Both science and religion can be corrupted by man and out of that corruption conflict arises. The Reformation that birthed Protestantism came about because G-d’s own words became twisted by man’s goals and desires to seek salvation outside of G-d and charging others for it. True church growth comes from seeking the wisdom and knowledge of G-d and the ability to understand both in humility and in sincerity. In science, I would argue that evolution is but an unproven theory spouted by those who refuse to see the magnificence of G-d in creating something so wonderfully complex that man is still gaining new knowledge of it…..and, if we allow ourselves to get beyond our own pride of intelligence and acomplishments,….. we can be swept off of our feet by the knowledge, wisdom, understanding, creation and skill of G-d who mercifully allows us a glimpse of a snippet of His work. When both science and religion become idols of man, man loses the ability and desire to eagerly seek the greatness of G-d’s work in all things. That G-d would gift us with intelligence, skill and desire in order to seek, search and discover how awesome is He……is hard to comprehend but even more amazing is to realize that G-d wants us to know Him intimatedly and be drawn to His side….so we can glorify His Name. When it is all about G-d, there is no inherent conflict in science and in religion.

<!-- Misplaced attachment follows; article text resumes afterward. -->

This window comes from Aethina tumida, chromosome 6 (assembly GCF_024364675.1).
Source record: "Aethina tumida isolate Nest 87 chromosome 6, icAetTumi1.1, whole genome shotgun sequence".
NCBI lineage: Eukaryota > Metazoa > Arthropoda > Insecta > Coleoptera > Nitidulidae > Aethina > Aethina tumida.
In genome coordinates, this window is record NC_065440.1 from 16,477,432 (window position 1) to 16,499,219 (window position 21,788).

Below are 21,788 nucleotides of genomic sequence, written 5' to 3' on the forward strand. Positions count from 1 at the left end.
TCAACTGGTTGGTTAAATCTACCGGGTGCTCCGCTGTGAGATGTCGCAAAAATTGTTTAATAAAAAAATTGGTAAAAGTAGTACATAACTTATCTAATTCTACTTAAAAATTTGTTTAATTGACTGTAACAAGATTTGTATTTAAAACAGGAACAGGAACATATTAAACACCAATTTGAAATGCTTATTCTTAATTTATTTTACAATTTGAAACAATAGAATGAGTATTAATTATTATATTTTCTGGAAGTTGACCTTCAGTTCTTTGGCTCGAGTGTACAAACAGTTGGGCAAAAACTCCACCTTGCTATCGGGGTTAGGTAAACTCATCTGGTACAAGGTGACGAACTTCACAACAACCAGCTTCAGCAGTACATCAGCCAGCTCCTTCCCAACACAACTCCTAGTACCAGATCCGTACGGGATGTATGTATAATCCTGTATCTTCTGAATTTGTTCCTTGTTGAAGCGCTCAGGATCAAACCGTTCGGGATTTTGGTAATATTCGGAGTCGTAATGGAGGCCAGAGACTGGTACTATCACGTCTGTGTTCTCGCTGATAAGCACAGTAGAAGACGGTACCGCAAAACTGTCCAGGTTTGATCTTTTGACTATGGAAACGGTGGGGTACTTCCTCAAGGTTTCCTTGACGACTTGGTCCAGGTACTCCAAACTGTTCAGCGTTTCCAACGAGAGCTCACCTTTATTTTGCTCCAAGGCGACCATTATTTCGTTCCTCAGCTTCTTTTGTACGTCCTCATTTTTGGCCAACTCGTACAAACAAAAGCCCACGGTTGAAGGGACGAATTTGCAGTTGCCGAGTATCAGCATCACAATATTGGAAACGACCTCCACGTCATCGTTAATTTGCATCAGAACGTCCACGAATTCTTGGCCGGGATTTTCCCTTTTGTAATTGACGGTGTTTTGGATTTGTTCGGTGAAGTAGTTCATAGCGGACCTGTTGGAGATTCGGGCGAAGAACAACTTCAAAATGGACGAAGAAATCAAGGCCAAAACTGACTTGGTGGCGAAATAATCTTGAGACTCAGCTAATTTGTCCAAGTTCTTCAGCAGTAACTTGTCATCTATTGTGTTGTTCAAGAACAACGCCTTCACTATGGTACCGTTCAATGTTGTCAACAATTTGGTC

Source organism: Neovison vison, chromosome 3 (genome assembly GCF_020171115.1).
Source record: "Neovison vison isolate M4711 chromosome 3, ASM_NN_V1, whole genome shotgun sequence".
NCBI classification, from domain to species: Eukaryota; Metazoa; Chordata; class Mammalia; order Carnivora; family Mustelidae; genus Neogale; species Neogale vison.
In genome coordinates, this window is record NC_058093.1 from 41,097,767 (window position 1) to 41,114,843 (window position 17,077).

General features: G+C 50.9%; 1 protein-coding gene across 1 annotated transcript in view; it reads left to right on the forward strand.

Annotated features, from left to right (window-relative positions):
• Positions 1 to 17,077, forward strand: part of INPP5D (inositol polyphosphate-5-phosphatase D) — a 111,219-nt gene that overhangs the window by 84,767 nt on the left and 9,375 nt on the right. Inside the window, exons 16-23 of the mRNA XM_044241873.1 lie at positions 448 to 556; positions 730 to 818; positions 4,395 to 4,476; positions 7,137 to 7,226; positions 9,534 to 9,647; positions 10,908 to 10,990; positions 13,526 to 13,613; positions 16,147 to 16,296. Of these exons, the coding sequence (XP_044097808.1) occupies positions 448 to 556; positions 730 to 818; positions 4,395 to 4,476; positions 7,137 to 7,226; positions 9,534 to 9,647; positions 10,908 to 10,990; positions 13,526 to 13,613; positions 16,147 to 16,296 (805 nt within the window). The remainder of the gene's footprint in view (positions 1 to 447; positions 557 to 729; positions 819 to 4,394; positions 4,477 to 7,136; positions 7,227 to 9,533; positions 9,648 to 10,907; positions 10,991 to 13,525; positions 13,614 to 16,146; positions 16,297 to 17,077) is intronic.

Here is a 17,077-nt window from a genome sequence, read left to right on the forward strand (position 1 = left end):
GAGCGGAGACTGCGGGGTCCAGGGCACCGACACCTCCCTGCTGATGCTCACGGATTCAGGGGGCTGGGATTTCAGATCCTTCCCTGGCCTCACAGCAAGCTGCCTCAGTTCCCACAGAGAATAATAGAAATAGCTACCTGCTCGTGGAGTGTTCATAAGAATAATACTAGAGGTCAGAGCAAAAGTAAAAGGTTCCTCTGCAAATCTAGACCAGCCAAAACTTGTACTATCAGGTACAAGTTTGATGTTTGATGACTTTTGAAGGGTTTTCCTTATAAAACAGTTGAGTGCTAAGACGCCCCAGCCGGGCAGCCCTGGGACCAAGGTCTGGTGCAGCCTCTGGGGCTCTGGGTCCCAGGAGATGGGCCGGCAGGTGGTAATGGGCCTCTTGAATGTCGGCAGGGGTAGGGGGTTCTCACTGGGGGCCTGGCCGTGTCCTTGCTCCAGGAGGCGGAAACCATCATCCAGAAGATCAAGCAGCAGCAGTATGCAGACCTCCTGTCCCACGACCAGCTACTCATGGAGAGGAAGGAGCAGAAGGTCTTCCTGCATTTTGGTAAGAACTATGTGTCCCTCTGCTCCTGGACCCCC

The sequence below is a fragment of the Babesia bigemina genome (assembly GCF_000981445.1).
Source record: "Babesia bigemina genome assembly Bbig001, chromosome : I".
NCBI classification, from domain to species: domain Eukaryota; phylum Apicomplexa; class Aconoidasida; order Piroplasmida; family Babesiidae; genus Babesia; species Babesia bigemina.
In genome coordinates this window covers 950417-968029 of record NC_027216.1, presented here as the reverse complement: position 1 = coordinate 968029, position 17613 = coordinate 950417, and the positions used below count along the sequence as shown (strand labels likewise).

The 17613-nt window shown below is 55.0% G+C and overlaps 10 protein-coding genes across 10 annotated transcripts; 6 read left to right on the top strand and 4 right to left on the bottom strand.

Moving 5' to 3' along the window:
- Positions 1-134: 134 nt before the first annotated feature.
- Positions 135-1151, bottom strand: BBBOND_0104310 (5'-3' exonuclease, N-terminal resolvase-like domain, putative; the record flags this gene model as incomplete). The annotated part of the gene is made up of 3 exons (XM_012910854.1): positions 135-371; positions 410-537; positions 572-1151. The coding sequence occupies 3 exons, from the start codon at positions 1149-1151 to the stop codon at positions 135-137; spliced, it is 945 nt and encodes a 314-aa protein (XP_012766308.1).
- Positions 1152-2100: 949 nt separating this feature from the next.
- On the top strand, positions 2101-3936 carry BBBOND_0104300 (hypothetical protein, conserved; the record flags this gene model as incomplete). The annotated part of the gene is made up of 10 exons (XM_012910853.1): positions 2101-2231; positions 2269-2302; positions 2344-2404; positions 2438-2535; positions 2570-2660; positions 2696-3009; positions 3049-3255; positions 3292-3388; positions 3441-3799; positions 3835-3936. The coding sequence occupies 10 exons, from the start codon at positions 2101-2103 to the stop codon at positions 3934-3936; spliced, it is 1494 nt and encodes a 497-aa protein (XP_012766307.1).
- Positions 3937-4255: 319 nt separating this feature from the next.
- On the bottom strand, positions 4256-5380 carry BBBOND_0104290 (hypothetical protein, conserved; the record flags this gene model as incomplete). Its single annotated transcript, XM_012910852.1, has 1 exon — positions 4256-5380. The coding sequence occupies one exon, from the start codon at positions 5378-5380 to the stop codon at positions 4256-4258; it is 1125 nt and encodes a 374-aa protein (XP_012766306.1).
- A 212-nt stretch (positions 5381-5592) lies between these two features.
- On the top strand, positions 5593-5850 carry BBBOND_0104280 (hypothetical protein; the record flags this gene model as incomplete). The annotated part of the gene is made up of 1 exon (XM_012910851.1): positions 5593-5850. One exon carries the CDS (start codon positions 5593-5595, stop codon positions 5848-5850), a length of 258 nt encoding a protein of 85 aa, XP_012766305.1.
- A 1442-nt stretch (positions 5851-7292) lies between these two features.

10. Raymond Blum says:

    I have a bit of trivia that probably nobody here will believe, but you can look it up and see that it is true, and that is, that Christopher Hitchens is Jewish. Christopher is the quintessential gentile name, but think about it. Even if you could not prove that Hitchens is Jewish, doesn’t he think like a Jew? He defies political categorization, he thinks for himself, he is a super intelligent man, he bucks authority, he hates human cruelty and recognizes the need to fight terrorism…if that is not Jewish, what is?

    I happen to think that these atheist books being put out by Hitchens, Sam Harris (also a Jew), and even to some extent Richard Dawkins (although he is too disrespectful to the Torah for me to like him), is a healthy thing for our society. Think about those societies where their certainty of G-d’s existence and their other religious beliefs are so iron-clad, that they experience no inner turmoil whatsoever when carrying out the most barbaric acts of evil, all in the name of their G-d. Then think about how different things would be if these terrorists had just enough theological doubt, to not go through with their terrorist attacks. A whole lot more Jews and other innocent people would still be alive today.